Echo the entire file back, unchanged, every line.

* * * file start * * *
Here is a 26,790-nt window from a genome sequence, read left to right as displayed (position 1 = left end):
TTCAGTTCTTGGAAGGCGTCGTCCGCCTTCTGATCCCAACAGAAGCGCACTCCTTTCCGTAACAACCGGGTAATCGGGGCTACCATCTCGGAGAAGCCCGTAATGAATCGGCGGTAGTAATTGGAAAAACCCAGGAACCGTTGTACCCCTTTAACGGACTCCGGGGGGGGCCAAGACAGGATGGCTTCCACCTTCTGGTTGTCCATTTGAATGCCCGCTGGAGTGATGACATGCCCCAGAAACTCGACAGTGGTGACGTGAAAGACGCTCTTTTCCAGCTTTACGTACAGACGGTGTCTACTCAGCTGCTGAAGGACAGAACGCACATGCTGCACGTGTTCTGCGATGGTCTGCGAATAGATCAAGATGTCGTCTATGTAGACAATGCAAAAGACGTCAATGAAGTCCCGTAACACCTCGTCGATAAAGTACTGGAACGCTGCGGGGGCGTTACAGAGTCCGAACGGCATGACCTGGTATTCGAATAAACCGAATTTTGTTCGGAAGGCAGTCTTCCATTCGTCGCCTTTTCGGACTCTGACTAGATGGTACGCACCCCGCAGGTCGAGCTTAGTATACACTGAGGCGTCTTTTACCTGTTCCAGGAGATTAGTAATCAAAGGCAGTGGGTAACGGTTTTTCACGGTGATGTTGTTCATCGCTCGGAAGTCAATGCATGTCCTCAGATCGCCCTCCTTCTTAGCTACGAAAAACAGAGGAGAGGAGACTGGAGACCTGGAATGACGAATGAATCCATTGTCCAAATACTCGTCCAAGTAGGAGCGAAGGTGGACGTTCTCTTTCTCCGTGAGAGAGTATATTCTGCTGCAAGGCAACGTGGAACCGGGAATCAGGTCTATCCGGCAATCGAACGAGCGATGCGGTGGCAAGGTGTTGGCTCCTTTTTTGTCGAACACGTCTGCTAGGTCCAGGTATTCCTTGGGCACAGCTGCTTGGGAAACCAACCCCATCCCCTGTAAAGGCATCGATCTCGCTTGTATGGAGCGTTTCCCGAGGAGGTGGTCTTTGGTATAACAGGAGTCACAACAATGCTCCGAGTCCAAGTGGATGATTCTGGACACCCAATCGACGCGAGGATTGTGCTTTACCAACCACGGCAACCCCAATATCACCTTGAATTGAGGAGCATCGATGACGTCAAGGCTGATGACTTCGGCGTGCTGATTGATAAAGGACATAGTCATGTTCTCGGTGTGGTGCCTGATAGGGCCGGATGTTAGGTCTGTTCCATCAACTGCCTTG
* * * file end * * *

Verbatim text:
Here is a 26,790-nt window from a genome sequence, read left to right as displayed (position 1 = left end):
TTCAGTTCTTGGAAGGCGTCGTCCGCCTTCTGATCCCAACAGAAGCGCACTCCTTTCCGTAACAACCGGGTAATCGGGGCTACCATCTCGGAGAAGCCCGTAATGAATCGGCGGTAGTAATTGGAAAAACCCAGGAACCGTTGTACCCCTTTAACGGACTCCGGGGGGGGCCAAGACAGGATGGCTTCCACCTTCTGGTTGTCCATTTGAATGCCCGCTGGAGTGATGACATGCCCCAGAAACTCGACAGTGGTGACGTGAAAGACGCTCTTTTCCAGCTTTACGTACAGACGGTGTCTACTCAGCTGCTGAAGGACAGAACGCACATGCTGCACGTGTTCTGCGATGGTCTGCGAATAGATCAAGATGTCGTCTATGTAGACAATGCAAAAGACGTCAATGAAGTCCCGTAACACCTCGTCGATAAAGTACTGGAACGCTGCGGGGGCGTTACAGAGTCCGAACGGCATGACCTGGTATTCGAATAAACCGAATTTTGTTCGGAAGGCAGTCTTCCATTCGTCGCCTTTTCGGACTCTGACTAGATGGTACGCACCCCGCAGGTCGAGCTTAGTATACACTGAGGCGTCTTTTACCTGTTCCAGGAGATTAGTAATCAAAGGCAGTGGGTAACGGTTTTTCACGGTGATGTTGTTCATCGCTCGGAAGTCAATGCATGTCCTCAGATCGCCCTCCTTCTTAGCTACGAAAAACAGAGGAGAGGAGACTGGAGACCTGGAATGACGAATGAATCCATTGTCCAAATACTCGTCCAAGTAGGAGCGAAGGTGGACGTTCTCTTTCTCCGTGAGAGAGTATATTCTGCTGCAAGGCAACGTGGAACCGGGAATCAGGTCTATCCGGCAATCGAACGAGCGATGCGGTGGCAAGGTGTTGGCTCCTTTTTTGTCGAACACGTCTGCTAGGTCCAGGTATTCCTTGGGCACAGCTGCTTGGGAAACCAACCCCATCCCCTGTAAAGGCATCGATCTCGCTTGTATGGAGCGTTTCCCGAGGAGGTGGTCTTTGGTATAACAGGAGTCACAACAATGCTCCGAGTCCAAGTGGATGATTCTGGACACCCAATCGACGCGAGGATTGTGCTTTACCAACCACGGCAACCCCAATATCACCTTGAATTGAGGAGCATCGATGACGTCAAGGCTGATGACTTCGGCGTGCTGATTGATAAAGGACATAGTCATGTTCTCGGTGTGGTGCCTGATAGGGCCGGATGTTAGGTCTGTTCCATCAACTGCCTTG